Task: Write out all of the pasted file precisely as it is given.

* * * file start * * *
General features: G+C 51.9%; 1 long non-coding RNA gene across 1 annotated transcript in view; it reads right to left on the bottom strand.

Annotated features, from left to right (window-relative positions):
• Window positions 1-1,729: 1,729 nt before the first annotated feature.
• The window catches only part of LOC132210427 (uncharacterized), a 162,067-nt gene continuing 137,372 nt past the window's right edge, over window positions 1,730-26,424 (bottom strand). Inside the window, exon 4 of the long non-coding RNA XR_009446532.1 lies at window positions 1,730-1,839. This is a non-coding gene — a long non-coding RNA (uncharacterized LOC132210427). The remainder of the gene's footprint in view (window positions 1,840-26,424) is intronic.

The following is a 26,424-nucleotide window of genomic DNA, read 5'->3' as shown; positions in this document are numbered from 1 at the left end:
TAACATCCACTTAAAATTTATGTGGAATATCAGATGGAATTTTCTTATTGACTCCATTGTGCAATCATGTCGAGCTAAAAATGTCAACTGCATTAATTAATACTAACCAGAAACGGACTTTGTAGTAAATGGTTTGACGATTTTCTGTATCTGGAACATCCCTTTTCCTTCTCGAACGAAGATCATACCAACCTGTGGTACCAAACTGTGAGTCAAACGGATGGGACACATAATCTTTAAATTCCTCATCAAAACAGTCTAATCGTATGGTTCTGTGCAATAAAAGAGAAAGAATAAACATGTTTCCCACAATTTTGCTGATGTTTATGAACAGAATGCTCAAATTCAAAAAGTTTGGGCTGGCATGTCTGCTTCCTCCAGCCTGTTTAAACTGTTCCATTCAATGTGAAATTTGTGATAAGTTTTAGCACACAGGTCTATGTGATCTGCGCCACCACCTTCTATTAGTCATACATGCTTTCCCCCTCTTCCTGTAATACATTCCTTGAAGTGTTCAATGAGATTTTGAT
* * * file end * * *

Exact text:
General features: G+C 51.9%; 1 long non-coding RNA gene across 1 annotated transcript in view; it reads right to left on the bottom strand.

Annotated features, from left to right (window-relative positions):
• Window positions 1-1,729: 1,729 nt before the first annotated feature.
• The window catches only part of LOC132210427 (uncharacterized), a 162,067-nt gene continuing 137,372 nt past the window's right edge, over window positions 1,730-26,424 (bottom strand). Inside the window, exon 4 of the long non-coding RNA XR_009446532.1 lies at window positions 1,730-1,839. This is a non-coding gene — a long non-coding RNA (uncharacterized LOC132210427). The remainder of the gene's footprint in view (window positions 1,840-26,424) is intronic.

The following is a 26,424-nucleotide window of genomic DNA, read 5'->3' as shown; positions in this document are numbered from 1 at the left end:
TAACATCCACTTAAAATTTATGTGGAATATCAGATGGAATTTTCTTATTGACTCCATTGTGCAATCATGTCGAGCTAAAAATGTCAACTGCATTAATTAATACTAACCAGAAACGGACTTTGTAGTAAATGGTTTGACGATTTTCTGTATCTGGAACATCCCTTTTCCTTCTCGAACGAAGATCATACCAACCTGTGGTACCAAACTGTGAGTCAAACGGATGGGACACATAATCTTTAAATTCCTCATCAAAACAGTCTAATCGTATGGTTCTGTGCAATAAAAGAGAAAGAATAAACATGTTTCCCACAATTTTGCTGATGTTTATGAACAGAATGCTCAAATTCAAAAAGTTTGGGCTGGCATGTCTGCTTCCTCCAGCCTGTTTAAACTGTTCCATTCAATGTGAAATTTGTGATAAGTTTTAGCACACAGGTCTATGTGATCTGCGCCACCACCTTCTATTAGTCATACATGCTTTCCCCCTCTTCCTGTAATACATTCCTTGAAGTGTTCAATGAGATTTTGAT